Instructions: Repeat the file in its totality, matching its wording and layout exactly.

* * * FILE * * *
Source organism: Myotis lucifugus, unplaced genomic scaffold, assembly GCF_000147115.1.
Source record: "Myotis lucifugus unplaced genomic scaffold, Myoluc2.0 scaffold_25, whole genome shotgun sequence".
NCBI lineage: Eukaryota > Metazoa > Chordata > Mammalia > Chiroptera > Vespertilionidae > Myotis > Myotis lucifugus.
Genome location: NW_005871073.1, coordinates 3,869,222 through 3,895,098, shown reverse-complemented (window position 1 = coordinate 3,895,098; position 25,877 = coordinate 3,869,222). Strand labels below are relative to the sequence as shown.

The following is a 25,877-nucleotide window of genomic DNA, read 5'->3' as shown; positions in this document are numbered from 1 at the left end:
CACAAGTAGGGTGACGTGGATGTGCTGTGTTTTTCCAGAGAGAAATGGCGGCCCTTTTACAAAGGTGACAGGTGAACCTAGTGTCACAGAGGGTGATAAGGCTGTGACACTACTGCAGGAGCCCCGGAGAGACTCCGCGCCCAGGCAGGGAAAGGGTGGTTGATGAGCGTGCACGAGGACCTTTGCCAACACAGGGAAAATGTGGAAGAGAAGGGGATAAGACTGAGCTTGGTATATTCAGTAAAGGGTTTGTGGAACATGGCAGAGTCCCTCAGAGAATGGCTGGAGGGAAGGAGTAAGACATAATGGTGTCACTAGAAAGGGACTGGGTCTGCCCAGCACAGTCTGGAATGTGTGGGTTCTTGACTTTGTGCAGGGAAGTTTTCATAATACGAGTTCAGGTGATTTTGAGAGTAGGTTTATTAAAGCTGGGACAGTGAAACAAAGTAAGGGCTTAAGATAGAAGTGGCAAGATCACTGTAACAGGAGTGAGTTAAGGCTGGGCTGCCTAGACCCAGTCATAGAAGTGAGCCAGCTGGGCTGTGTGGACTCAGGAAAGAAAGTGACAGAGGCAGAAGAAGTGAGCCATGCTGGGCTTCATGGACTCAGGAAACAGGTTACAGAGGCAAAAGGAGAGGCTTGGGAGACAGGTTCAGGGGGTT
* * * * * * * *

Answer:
Source organism: Myotis lucifugus, unplaced genomic scaffold, assembly GCF_000147115.1.
Source record: "Myotis lucifugus unplaced genomic scaffold, Myoluc2.0 scaffold_25, whole genome shotgun sequence".
NCBI lineage: Eukaryota > Metazoa > Chordata > Mammalia > Chiroptera > Vespertilionidae > Myotis > Myotis lucifugus.
Genome location: NW_005871073.1, coordinates 3,869,222 through 3,895,098, shown reverse-complemented (window position 1 = coordinate 3,895,098; position 25,877 = coordinate 3,869,222). Strand labels below are relative to the sequence as shown.

The following is a 25,877-nucleotide window of genomic DNA, read 5'->3' as shown; positions in this document are numbered from 1 at the left end:
CACAAGTAGGGTGACGTGGATGTGCTGTGTTTTTCCAGAGAGAAATGGCGGCCCTTTTACAAAGGTGACAGGTGAACCTAGTGTCACAGAGGGTGATAAGGCTGTGACACTACTGCAGGAGCCCCGGAGAGACTCCGCGCCCAGGCAGGGAAAGGGTGGTTGATGAGCGTGCACGAGGACCTTTGCCAACACAGGGAAAATGTGGAAGAGAAGGGGATAAGACTGAGCTTGGTATATTCAGTAAAGGGTTTGTGGAACATGGCAGAGTCCCTCAGAGAATGGCTGGAGGGAAGGAGTAAGACATAATGGTGTCACTAGAAAGGGACTGGGTCTGCCCAGCACAGTCTGGAATGTGTGGGTTCTTGACTTTGTGCAGGGAAGTTTTCATAATACGAGTTCAGGTGATTTTGAGAGTAGGTTTATTAAAGCTGGGACAGTGAAACAAAGTAAGGGCTTAAGATAGAAGTGGCAAGATCACTGTAACAGGAGTGAGTTAAGGCTGGGCTGCCTAGACCCAGTCATAGAAGTGAGCCAGCTGGGCTGTGTGGACTCAGGAAAGAAAGTGACAGAGGCAGAAGAAGTGAGCCATGCTGGGCTTCATGGACTCAGGAAACAGGTTACAGAGGCAAAAGGAGAGGCTTGGGAGACAGGTTCAGGGGGTT